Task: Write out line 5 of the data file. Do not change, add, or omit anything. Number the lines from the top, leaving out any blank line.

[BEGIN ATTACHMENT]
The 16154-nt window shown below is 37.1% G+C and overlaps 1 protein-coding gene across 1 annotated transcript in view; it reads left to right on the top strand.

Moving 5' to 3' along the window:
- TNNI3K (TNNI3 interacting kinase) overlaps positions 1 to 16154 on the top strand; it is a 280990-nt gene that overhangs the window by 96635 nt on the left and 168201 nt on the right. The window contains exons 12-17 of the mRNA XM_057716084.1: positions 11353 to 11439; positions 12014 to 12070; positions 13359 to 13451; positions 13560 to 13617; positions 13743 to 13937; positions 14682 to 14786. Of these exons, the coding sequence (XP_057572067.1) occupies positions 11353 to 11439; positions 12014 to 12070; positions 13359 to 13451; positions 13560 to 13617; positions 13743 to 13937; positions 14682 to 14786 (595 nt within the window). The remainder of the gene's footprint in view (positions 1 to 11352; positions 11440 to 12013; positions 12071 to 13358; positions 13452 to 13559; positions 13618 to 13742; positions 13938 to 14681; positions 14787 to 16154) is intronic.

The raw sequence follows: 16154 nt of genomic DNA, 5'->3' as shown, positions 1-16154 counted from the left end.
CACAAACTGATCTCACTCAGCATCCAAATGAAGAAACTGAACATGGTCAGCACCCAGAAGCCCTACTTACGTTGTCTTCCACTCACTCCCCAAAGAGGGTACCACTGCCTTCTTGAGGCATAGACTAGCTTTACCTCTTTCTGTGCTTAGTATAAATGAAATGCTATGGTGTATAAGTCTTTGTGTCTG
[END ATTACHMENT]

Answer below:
CACAAACTGATCTCACTCAGCATCCAAATGAAGAAACTGAACATGGTCAGCACCCAGAAGCCCTACTTACGTTGTCTTCCACTCACTCCCCAAAGAGGGTACCACTGCCTTCTTGAGGCATAGACTAGCTTTACCTCTTTCTGTGCTTAGTATAAATGAAATGCTATGGTGTATAAGTCTTTGTGTCTG